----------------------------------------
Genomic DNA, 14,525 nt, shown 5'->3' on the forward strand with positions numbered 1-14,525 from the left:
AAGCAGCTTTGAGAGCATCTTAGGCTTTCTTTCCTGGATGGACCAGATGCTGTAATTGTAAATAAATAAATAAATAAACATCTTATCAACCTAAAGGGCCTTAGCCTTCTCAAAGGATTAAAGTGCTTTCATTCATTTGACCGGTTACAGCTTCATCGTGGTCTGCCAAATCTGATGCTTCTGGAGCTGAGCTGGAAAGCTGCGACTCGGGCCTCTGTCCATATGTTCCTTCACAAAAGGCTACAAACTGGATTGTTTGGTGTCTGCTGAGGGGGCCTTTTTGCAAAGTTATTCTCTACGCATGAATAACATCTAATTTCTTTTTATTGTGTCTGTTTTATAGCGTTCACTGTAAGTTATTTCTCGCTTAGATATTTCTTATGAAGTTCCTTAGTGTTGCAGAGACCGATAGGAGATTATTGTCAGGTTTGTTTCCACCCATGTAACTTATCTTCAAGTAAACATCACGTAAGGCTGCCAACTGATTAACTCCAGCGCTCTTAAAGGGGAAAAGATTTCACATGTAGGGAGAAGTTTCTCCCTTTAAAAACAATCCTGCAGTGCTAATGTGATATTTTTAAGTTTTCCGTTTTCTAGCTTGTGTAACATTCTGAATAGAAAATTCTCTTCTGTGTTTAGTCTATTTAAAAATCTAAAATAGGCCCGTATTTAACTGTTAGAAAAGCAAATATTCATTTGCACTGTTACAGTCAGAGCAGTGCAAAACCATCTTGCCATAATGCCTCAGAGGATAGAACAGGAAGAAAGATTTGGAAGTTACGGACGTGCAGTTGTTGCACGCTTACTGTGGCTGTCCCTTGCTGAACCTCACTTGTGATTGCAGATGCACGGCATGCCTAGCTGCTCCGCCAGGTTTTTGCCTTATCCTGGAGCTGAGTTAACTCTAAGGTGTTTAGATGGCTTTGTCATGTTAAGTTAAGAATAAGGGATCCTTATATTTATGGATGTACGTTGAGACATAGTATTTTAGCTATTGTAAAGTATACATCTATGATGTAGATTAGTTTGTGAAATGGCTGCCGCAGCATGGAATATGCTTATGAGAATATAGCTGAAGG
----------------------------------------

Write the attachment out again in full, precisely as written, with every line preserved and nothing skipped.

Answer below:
Genomic DNA, 14,525 nt, shown 5'->3' on the forward strand with positions numbered 1-14,525 from the left:
AAGCAGCTTTGAGAGCATCTTAGGCTTTCTTTCCTGGATGGACCAGATGCTGTAATTGTAAATAAATAAATAAATAAACATCTTATCAACCTAAAGGGCCTTAGCCTTCTCAAAGGATTAAAGTGCTTTCATTCATTTGACCGGTTACAGCTTCATCGTGGTCTGCCAAATCTGATGCTTCTGGAGCTGAGCTGGAAAGCTGCGACTCGGGCCTCTGTCCATATGTTCCTTCACAAAAGGCTACAAACTGGATTGTTTGGTGTCTGCTGAGGGGGCCTTTTTGCAAAGTTATTCTCTACGCATGAATAACATCTAATTTCTTTTTATTGTGTCTGTTTTATAGCGTTCACTGTAAGTTATTTCTCGCTTAGATATTTCTTATGAAGTTCCTTAGTGTTGCAGAGACCGATAGGAGATTATTGTCAGGTTTGTTTCCACCCATGTAACTTATCTTCAAGTAAACATCACGTAAGGCTGCCAACTGATTAACTCCAGCGCTCTTAAAGGGGAAAAGATTTCACATGTAGGGAGAAGTTTCTCCCTTTAAAAACAATCCTGCAGTGCTAATGTGATATTTTTAAGTTTTCCGTTTTCTAGCTTGTGTAACATTCTGAATAGAAAATTCTCTTCTGTGTTTAGTCTATTTAAAAATCTAAAATAGGCCCGTATTTAACTGTTAGAAAAGCAAATATTCATTTGCACTGTTACAGTCAGAGCAGTGCAAAACCATCTTGCCATAATGCCTCAGAGGATAGAACAGGAAGAAAGATTTGGAAGTTACGGACGTGCAGTTGTTGCACGCTTACTGTGGCTGTCCCTTGCTGAACCTCACTTGTGATTGCAGATGCACGGCATGCCTAGCTGCTCCGCCAGGTTTTTGCCTTATCCTGGAGCTGAGTTAACTCTAAGGTGTTTAGATGGCTTTGTCATGTTAAGTTAAGAATAAGGGATCCTTATATTTATGGATGTACGTTGAGACATAGTATTTTAGCTATTGTAAAGTATACATCTATGATGTAGATTAGTTTGTGAAATGGCTGCCGCAGCATGGAATATGCTTATGAGAATATAGCTGAAGG